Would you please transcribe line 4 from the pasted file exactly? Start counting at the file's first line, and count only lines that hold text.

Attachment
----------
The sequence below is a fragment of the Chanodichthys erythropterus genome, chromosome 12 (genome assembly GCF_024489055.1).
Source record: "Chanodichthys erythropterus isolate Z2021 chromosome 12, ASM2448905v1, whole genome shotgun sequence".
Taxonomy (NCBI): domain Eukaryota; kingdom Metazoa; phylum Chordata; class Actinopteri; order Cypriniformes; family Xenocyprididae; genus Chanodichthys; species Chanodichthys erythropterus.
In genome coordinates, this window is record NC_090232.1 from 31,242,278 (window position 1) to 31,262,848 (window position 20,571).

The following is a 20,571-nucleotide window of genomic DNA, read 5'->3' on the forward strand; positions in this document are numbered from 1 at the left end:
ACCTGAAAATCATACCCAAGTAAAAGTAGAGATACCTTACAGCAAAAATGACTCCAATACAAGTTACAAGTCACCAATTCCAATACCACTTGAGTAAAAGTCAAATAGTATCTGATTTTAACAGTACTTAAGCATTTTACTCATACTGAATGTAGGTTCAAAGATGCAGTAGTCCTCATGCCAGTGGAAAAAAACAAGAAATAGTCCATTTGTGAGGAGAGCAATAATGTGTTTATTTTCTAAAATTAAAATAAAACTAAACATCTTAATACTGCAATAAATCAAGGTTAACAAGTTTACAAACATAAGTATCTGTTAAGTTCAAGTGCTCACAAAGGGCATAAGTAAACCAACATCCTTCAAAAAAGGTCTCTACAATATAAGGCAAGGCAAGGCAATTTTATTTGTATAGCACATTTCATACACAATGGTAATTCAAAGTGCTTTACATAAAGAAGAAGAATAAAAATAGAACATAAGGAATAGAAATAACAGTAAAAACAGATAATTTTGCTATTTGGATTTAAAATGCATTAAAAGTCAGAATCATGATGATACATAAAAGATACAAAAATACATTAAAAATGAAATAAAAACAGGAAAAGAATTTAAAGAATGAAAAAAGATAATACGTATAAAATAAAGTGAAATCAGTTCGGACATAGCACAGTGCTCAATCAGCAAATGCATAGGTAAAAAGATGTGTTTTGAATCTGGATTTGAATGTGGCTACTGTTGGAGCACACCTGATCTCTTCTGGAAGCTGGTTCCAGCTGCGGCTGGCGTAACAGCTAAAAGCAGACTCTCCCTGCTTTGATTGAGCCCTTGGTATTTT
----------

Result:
In genome coordinates, this window is record NC_090232.1 from 31,242,278 (window position 1) to 31,262,848 (window position 20,571).